Sears Posts Wider Loss as Loyalty Program Costs Increase

Sears Holdings Corp., the retailer controlled by Edward Lampert, posted a wider second-quarter loss as loyalty program members used more discounts and appliance sales fell.

The net loss in the three months ended Aug. 3 expanded to $194 million, or $1.83 a share, from a deficit of $132 million, or $1.25, a year earlier, the Hoffman Estates, Illinois-based company said today in a statement. Excluding some items, the loss was $1.46 a share.

Lampert, who engineered the merger of Kmart Holding Corp. and Sears, Roebuck & Co. eight years ago, has presided over 26 consecutive quarters of sales declines. Since becoming chief executive officer in February, he has focused on a loyalty program called Shop Your Way that offers discounts to get customers to visit more often. While program members generated 65 percent of sales in the quarter, associated marketing costs weighed on profit, Lampert said today.

Shop Your Way members “redeemed rewards points at a significantly higher rate than last year,” Lampert said. “We recognize how important it is to improve the profitability of our company and I am disappointed that we did not deliver a better result.”

Sears sank 8.2 percent to $39.72 at the close in New York, for the biggest drop since May 24. The shares have fallen 4 percent this year, compared with a 16 percent gain for the Standard & Poor’s 500 Index.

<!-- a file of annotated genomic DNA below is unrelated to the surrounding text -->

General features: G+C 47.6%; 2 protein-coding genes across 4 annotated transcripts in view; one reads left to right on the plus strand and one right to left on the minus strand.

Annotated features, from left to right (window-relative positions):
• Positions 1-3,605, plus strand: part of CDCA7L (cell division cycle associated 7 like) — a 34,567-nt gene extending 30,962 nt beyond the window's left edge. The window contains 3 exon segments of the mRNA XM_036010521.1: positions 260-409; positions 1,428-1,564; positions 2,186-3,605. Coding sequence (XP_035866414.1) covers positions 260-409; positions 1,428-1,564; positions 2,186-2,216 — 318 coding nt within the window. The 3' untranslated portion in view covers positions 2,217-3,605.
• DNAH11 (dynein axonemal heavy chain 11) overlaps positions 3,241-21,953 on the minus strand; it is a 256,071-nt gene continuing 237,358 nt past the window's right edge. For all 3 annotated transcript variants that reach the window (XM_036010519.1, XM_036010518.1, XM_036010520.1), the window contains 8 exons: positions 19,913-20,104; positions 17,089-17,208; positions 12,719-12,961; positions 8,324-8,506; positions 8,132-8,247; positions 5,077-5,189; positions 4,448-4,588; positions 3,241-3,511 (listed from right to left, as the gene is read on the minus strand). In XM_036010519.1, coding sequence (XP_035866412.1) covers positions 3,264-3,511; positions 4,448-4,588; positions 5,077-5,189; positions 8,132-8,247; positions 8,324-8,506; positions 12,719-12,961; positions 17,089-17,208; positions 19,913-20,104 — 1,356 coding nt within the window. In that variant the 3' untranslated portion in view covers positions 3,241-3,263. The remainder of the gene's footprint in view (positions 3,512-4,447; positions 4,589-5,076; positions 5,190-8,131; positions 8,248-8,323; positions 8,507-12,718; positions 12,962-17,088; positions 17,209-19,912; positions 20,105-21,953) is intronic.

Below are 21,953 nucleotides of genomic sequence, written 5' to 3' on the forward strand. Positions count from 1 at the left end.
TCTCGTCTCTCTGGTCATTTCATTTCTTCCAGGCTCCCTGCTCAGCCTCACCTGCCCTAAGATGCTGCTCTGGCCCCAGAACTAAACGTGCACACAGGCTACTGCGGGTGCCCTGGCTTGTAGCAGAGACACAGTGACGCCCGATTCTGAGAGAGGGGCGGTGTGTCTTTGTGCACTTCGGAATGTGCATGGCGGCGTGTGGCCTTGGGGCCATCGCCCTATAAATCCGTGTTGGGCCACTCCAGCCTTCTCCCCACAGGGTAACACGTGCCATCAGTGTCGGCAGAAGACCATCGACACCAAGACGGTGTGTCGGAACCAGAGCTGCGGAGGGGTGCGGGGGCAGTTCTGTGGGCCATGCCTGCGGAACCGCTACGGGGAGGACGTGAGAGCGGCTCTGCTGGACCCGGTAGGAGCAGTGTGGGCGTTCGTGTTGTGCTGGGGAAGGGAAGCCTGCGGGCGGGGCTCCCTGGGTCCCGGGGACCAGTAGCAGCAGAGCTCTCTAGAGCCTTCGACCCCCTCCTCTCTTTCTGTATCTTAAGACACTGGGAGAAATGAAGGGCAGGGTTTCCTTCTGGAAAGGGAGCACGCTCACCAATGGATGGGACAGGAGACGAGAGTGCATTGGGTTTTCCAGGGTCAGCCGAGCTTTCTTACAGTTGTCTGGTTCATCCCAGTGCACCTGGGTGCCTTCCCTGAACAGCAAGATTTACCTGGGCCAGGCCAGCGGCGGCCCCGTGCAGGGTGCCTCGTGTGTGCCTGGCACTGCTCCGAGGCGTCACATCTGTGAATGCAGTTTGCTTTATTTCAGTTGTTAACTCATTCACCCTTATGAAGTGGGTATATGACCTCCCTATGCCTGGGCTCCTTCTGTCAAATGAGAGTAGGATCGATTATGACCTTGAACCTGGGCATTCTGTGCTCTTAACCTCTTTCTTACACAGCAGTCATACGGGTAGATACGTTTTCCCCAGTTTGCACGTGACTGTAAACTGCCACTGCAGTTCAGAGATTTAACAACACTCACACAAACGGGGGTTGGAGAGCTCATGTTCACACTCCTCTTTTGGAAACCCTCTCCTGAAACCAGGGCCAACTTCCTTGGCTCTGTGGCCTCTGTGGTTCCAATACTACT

Share Loss

Sales fell 6.3 percent to $8.87 billion. Domestic sales at stores open at least a year fell 1.5 percent, hurt by the decline in appliance sales, the company said.

“Most retailers have reported mid-teen comps in appliances, so the negative appliance comp is quite surprising,” Greg Melich, an analyst with International Strategy & Investment Group LLC in New York, wrote in a note to clients today.

Melich, who has a sell rating on the shares, said the appliance sales drop was a “remarkable share loss” and the retailer “does not appear well positioned” for the fourth quarter.

Comparable sales fell 0.8 percent at Sears’s domestic stores, and retreated 2.1 percent at Kmart locations.

The company said it ended the quarter with cash, equivalents and restricted cash of $681 million, down from $738 million at the end of the same period a year earlier.

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